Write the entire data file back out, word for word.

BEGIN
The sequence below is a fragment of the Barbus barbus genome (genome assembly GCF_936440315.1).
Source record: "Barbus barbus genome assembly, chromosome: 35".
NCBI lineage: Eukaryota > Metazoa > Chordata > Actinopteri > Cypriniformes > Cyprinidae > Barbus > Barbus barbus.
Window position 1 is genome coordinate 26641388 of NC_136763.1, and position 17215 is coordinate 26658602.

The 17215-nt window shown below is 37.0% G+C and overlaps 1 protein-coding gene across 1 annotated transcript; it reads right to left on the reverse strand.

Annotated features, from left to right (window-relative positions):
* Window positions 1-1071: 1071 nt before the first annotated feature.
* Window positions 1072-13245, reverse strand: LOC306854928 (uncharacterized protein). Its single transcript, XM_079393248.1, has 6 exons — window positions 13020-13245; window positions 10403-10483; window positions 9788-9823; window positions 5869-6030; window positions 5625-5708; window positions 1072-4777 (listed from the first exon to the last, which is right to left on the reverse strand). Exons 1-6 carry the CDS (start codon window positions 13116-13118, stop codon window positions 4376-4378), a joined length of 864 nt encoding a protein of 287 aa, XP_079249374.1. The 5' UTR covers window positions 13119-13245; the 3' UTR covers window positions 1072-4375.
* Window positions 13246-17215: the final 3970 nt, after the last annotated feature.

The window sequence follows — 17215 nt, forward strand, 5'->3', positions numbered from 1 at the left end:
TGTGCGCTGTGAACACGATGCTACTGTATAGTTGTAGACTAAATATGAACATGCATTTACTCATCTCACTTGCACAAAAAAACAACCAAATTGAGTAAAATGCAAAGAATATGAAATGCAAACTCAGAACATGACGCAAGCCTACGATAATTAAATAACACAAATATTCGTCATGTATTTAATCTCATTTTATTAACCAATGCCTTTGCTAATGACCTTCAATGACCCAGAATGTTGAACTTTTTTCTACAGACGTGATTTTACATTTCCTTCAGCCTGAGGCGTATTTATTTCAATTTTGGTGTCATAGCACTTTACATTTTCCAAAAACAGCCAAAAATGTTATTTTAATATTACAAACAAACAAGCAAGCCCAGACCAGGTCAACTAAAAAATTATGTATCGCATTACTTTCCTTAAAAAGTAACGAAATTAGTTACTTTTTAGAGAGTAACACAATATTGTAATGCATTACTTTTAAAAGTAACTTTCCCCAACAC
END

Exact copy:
The sequence below is a fragment of the Barbus barbus genome (genome assembly GCF_936440315.1).
Source record: "Barbus barbus genome assembly, chromosome: 35".
NCBI lineage: Eukaryota > Metazoa > Chordata > Actinopteri > Cypriniformes > Cyprinidae > Barbus > Barbus barbus.
Window position 1 is genome coordinate 26641388 of NC_136763.1, and position 17215 is coordinate 26658602.

The 17215-nt window shown below is 37.0% G+C and overlaps 1 protein-coding gene across 1 annotated transcript; it reads right to left on the reverse strand.

Annotated features, from left to right (window-relative positions):
* Window positions 1-1071: 1071 nt before the first annotated feature.
* Window positions 1072-13245, reverse strand: LOC306854928 (uncharacterized protein). Its single transcript, XM_079393248.1, has 6 exons — window positions 13020-13245; window positions 10403-10483; window positions 9788-9823; window positions 5869-6030; window positions 5625-5708; window positions 1072-4777 (listed from the first exon to the last, which is right to left on the reverse strand). Exons 1-6 carry the CDS (start codon window positions 13116-13118, stop codon window positions 4376-4378), a joined length of 864 nt encoding a protein of 287 aa, XP_079249374.1. The 5' UTR covers window positions 13119-13245; the 3' UTR covers window positions 1072-4375.
* Window positions 13246-17215: the final 3970 nt, after the last annotated feature.

The window sequence follows — 17215 nt, forward strand, 5'->3', positions numbered from 1 at the left end:
TGTGCGCTGTGAACACGATGCTACTGTATAGTTGTAGACTAAATATGAACATGCATTTACTCATCTCACTTGCACAAAAAAACAACCAAATTGAGTAAAATGCAAAGAATATGAAATGCAAACTCAGAACATGACGCAAGCCTACGATAATTAAATAACACAAATATTCGTCATGTATTTAATCTCATTTTATTAACCAATGCCTTTGCTAATGACCTTCAATGACCCAGAATGTTGAACTTTTTTCTACAGACGTGATTTTACATTTCCTTCAGCCTGAGGCGTATTTATTTCAATTTTGGTGTCATAGCACTTTACATTTTCCAAAAACAGCCAAAAATGTTATTTTAATATTACAAACAAACAAGCAAGCCCAGACCAGGTCAACTAAAAAATTATGTATCGCATTACTTTCCTTAAAAAGTAACGAAATTAGTTACTTTTTAGAGAGTAACACAATATTGTAATGCATTACTTTTAAAAGTAACTTTCCCCAACAC